Tuesday, 26 July 2011

Encouraging signs

I've never seen a marigold this colour before - it's lovely!

It's been good weather again. As if to remind us what the summer can be about, warm sunshine has beaten rain more often than not this past week, although the wind hasn't been insubstantial - even today, despite a forecast of a few miles per hour, I watched the washing bounce back and forth on the line. Not enough to discourage me from working outside though - and I need to, as some of that wind has damaged the roof of my new greenhouse (as I mentioned in the last post).

But pottering around the garden, although the overriding impression was of semi-wilderness, the weeds having reclaimed whichever corners I haven't spent much time in recently, there was a sense of impending fecundity. Wildlife thrives here, mostly because I've never stripped back all the wild plants, and hopefully also because I don't use pesticides. I found a common blue butterfly, which was unperturbed by me shoving a camera lens close to it. There were bees, hoverflies, and other unidentifiable insects (I find most very tough to name). The Calendula plants that I grew from seed and squeezed in wherever I could back in the spring are still flowering their heads off - all colours from pale peach and lemon to deep orange and gold. The grape vines on the terrace need controlling, but are growing rampantly - excellent news both for my plans for a vine-covered pergola, and for the batch of stuffed vine leaves I'm intending to make in the next few days.

The warm sunshine makes everything glow of course. And when the breeze isn't too strong (it's calmed down since this morning), the scent of Buddleia, lavender, and mint (in the front garden), and roses (in the back) fills the air, and adds to the sensual pleasure of the space. And there are flowers! The roses are having a better year than I can remember - older plants are thriving, and ones I put in last year look just as well established (I love roses, by the way - they are my absolute favourite ornamental plant, although they have a culinary use too, of course). Nasturtiums and Cosmos (grown from seed like the Calendula), and lavender are also in full bloom, although the garden isn't quite a riot of flowers.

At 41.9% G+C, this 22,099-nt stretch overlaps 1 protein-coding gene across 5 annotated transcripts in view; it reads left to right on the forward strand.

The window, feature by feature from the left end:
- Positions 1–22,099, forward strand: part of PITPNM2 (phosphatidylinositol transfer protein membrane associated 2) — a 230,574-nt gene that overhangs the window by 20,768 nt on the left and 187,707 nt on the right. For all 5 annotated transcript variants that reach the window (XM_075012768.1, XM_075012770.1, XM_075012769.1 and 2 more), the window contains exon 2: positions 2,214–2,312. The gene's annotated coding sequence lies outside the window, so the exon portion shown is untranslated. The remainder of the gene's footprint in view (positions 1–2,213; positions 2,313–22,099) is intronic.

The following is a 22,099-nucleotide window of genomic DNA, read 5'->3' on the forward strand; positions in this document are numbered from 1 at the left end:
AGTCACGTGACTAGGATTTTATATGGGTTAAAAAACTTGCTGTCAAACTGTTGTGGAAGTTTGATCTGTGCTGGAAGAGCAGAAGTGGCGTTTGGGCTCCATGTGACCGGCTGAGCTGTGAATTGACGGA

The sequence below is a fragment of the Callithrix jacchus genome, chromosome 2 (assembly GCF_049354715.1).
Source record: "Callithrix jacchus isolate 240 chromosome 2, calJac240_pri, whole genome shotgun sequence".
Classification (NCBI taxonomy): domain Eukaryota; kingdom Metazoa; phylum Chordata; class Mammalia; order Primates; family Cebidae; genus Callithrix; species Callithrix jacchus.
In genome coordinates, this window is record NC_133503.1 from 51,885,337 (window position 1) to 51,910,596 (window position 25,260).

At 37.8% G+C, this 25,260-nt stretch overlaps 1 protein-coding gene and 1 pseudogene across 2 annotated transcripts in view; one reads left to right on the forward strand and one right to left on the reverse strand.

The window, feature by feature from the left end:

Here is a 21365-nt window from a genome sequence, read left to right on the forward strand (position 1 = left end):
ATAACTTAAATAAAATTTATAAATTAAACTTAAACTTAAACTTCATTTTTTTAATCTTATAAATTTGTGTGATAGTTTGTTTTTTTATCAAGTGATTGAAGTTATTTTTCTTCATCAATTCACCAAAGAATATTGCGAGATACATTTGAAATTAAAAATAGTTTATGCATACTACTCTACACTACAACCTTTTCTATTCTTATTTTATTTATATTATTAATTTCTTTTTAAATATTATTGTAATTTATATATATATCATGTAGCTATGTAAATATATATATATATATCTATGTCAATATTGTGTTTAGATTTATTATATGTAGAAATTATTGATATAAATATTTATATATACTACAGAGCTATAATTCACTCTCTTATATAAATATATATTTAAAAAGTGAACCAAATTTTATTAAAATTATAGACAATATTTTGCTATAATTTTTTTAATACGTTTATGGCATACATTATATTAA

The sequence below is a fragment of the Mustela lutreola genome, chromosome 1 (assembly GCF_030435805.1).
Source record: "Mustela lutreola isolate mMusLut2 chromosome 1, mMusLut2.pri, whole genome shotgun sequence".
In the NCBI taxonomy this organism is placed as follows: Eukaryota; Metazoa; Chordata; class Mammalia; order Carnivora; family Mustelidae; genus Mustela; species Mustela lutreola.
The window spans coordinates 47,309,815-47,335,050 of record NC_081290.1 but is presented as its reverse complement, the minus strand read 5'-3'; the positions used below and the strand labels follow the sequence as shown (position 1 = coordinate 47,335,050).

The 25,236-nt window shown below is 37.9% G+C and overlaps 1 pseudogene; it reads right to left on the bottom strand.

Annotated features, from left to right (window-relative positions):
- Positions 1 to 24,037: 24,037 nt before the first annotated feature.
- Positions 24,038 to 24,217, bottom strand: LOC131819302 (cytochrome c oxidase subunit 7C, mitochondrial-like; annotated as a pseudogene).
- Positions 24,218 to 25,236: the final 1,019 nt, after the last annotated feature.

But colour is appearing elsewhere. The runner beans have been flowering for a couple of weeks - but as yet, no pods have formed. This is a worry, as I've never had success with them in the past, either - so much for being an allegedly "easy" crop. I chose 'Painted Lady', which is the best variety according to several sources. At least its scarlet-and-white flowers are pretty - still, I'm not giving these plants space in future if I get no crop this time (it was really my fault last year, but this time I've put them in a large container, fed them, and given them very tall supports). The French beans have also started flowering - but today I saw a tiny pod, so some beans should be on the menu this year, at least. The colour I am most excited about, however, is - tomatoes! As if in response to my concerns the other day, some of them have started taking on colour at last - the final step in the long process. One 'Jaune Flammée' (though not the oldest or largest) has turned yellow-green, although it still feels hard. Up on the terrace, a 'Gardener's Delight' I stuck in one of the large planters (where the peas had been) has a single, tiny, bright red fruit (again, it didn't feel quite ripe, so I left it for now). I will harvest the first fruit today though - but indoors. The windowsill beat them all - though I'm going to compost all the remaining plants there (squash, aubergines, tomatoes, basil), as they have been baked, infested by greenfly, and neglected to the point of death anyway. I also need the space for all the autumn vegetables.

How long before this is bright orange and ready to pick?

This should be ready in a few days.

On which note, I have built a raised bed. I had two planks of sturdy, tanalised wood waiting to help reinforce the side fence, but I decided to put them to better use and make a rectangular frame to raise the soil level in the front garden a little. I was inspired by my friend, with the greenhouse tomatoes I envy, whose fiancé has built just such a raised bed in their back garden. They have a major horsetail infestation, and lined the bottom of the new bed with weed-suppressing membrane. I don't have any such fiesty weeds, but I do have problems with couch grass in the front. I was digging it out bit by bit, but this way is much quicker and should stop the grass coming back if I miss any of the roots. Well, we will see. I wanted to try out my new circular saw, so I cut the timbers at 45º so there were no cut ends facing outwards (which should retard rotting). I will staple the anti-weed fabric and then place it over a section of the front garden - I'll remove as many of the weeds as possible first, though. I have about 45 litres of homemade compost, to which I'll add a little sand and some sieved garden soil. I may add a second layer of timber, either this week or in a few months. At its current depth, I can grow leafy crops, turnips, beets, and kohl rabi, but probably not carrots or long radishes. Either way, it should push things forward a lot - the front garden will be mostly vegetables by the autumn, if all goes to plan.

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